Pak Beng hydropower project

Starkly contrasting the reception of the first two cases, the Pak Beng hydropower project was generally met with little public opposition. Nevertheless, there were concerns over cumulative negative environmental impacts. It was mainly the Thai riverine communities taking prominent opposition to Pak Beng. These groups had already taken the Xayaburi case to court and are spatially clearly closer to the Pak Beng project than the further downstream lying riparian countries of Cambodia and Vietnam.28

An improvement in the consultation processes was observed through the three cases. This third MRC Prior Consultation on the Pak Beng project between December 2016 and June 2017 was assessed as a distinctly greater success by the MRC and stakeholders than the first two. For one, the expectations of the member countries, stakeholders, and development partners were clear at the submission of the Pak Beng hydropower project. Lessons learned during the first two cases were implemented for the third PNPCA.29 Furthermore, the MRCS emerged stronger after its reform in 2016, with key management, strategic, and technical personnel fully committed to ensuring the best processes and outcomes.

For this improvement, three factors were decisive. First was better-informed stakeholders, with more timely information sharing of documents, and more involvement in the process, including open regional forums as additional instruments to many informal interactions and meetings with key stakeholders. Second, higher transparency and better management characterized the process, with clearly defined steps for the preparation phase, Prior Consultation, and post-Consultation process. Third, the aspired end result of the Prior Consultation was clearly envisioned. This succeeded in concluding a negotiated and agreed statement from the member countries in June 2017. The process and outcome of the Prior Consultation was highly appreciated and complemented by the MRC’s donors.

In short, the MRC’s Prior Consultation process has improved in terms of institutional aspects. Clearly, stakeholder engagement has evolved. Starting as a mainly informational instrument, it shifted towards consulting and finally collaboration on how to address concerns. Therewith, this evolution distinctly contributes to diffusing tensions in the region.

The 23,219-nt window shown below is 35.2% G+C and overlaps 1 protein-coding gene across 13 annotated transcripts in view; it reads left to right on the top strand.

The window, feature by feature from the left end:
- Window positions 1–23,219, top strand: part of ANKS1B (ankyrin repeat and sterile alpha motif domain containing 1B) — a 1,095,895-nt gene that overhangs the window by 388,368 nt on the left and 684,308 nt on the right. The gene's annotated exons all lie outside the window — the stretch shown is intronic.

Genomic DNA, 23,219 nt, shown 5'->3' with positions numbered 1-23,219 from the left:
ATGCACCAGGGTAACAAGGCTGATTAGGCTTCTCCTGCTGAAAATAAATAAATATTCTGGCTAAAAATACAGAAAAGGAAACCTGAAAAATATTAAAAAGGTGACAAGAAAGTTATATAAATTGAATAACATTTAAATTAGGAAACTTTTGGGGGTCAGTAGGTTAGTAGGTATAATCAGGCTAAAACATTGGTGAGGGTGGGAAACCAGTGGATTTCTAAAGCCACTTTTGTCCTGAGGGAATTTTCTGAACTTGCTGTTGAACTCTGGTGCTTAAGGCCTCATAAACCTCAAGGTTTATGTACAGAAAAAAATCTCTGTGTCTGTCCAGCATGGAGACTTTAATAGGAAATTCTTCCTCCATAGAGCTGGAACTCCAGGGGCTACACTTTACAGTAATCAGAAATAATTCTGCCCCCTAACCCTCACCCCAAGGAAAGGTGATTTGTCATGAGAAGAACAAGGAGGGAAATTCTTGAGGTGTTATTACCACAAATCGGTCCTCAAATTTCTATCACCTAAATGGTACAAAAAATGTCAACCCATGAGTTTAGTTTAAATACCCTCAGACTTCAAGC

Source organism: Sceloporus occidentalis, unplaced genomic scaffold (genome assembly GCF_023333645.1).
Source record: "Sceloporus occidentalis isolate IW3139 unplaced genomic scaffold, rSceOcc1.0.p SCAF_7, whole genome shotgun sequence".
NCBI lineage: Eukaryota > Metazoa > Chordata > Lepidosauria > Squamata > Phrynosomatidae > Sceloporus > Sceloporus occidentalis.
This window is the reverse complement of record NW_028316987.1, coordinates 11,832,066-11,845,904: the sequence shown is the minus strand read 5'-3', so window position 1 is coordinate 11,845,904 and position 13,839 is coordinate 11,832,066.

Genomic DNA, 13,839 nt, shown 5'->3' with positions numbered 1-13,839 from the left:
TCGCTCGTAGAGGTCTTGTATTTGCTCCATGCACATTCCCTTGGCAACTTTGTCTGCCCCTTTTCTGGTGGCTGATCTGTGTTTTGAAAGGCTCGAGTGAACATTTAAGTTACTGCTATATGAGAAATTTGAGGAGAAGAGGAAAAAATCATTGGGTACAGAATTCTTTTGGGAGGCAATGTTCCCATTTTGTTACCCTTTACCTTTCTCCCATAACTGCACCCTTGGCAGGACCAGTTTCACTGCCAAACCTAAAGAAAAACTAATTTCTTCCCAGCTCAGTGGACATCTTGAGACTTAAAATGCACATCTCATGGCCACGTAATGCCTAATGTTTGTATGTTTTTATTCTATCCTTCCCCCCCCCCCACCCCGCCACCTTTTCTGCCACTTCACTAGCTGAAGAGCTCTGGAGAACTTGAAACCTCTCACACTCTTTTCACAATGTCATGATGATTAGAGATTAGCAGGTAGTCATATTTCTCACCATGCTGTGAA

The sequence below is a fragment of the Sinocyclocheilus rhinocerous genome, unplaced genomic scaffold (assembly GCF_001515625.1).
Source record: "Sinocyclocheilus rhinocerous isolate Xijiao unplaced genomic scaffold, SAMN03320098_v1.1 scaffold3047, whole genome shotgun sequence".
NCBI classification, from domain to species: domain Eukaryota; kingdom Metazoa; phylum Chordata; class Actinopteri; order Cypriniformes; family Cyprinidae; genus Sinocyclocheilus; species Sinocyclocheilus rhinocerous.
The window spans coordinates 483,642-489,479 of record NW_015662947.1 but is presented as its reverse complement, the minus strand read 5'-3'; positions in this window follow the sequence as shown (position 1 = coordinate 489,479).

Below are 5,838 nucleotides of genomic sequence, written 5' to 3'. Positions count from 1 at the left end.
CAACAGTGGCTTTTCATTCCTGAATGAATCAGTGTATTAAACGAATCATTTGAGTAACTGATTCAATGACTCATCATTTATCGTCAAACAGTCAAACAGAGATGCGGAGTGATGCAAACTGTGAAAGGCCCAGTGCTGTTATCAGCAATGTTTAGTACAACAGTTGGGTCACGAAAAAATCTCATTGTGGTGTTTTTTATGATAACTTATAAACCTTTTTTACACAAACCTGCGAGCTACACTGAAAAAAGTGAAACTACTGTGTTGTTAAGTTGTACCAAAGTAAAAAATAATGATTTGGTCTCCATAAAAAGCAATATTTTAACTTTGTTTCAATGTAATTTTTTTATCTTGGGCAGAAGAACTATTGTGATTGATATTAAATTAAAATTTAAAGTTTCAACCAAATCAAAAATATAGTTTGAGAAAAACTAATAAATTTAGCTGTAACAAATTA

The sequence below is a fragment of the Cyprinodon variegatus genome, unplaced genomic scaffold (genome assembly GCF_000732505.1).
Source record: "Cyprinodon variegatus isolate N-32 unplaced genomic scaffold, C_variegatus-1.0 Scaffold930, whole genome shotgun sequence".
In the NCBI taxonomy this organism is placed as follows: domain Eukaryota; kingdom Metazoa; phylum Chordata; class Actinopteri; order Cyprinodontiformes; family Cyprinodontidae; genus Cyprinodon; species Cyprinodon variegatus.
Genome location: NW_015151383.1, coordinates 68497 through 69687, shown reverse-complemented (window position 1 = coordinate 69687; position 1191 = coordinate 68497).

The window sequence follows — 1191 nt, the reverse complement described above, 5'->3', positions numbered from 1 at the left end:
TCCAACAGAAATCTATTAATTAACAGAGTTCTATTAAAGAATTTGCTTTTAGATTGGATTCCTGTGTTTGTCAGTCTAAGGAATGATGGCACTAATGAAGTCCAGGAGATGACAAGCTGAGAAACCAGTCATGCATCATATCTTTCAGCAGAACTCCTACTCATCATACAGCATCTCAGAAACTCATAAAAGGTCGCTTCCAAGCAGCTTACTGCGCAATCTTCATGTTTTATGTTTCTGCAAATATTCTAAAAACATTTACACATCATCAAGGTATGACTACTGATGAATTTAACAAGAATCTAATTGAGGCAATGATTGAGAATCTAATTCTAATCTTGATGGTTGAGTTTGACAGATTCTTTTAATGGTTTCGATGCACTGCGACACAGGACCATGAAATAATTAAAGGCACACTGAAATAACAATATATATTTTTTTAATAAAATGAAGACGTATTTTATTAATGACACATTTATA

The timeline was tight, similar to the previous two cases. The Technical Review was well prepared in three meetings of the JC working group. The review process was supported by national experts while national and two regional public consultations, organized by the MRCS, opened up the opportunity for inputs from stakeholders. Furthermore, stakeholders could also share their views via the MRC website.

All three notified countries reported their issues on technical aspects but also on data and information availability. In requests for more in-depth studies on transboundary and cumulative impacts, as well as monitoring and other follow-up work, these concerns were pushed to more relevance. Fish, sediment, and dam cascade coordination issues were raised most saliently by stakeholders. The highlighted topics were reliably taken into account by Laos, which showed strong commitment.

To conclude the Prior Consultation process, the MRCS has made strategic use of its networks within the member countries to lobby for an agreement for the first time. Reaching a major target. Article 7 “to make every effort to avoid, minimize and mitigate harmful effects” of the Mekong Agreement has helped to develop the joint statement, which is a significant success for the MRC and its member countries. The agreed statement forms the basis for a Joint Action Plan for the Pak Beng project.

Incorporation of the key findings from the Pak Beng hydropower project consultation process is requested by the joint statement to further improve future PNPCAs. The request also includes “the development of Commentaries to the Procedures for Notification, Prior

Consultation and Agreement through its work with the MRC Joint Platform.” A common understanding of the PNPCA is the main purpose of these commentaries. Moreover, the PDG has been updated based on the newly developed MRC guidelines for hydropower impact mitigation and risk management, considering lessons learned and new critical topics.

As Laos submitted the project at the feasibility stage, in technical terms, the MRC has grasped the opportunity to influence the final design and operation of the dam. The design of a fish passage, sediment management, and navigation lock were the main concerns of the MRCS Technical Review. Above this, the Technical Review strongly encouraged investigating upstream impacts into Thailand as well as socioeconomic impacts on downstream countries. The approved Joint Action Plan ensures ongoing provision of information and technical engagement between Laos, the developer, and the MRC during the finalization of the design, construction, and operation phases of the dam.

 
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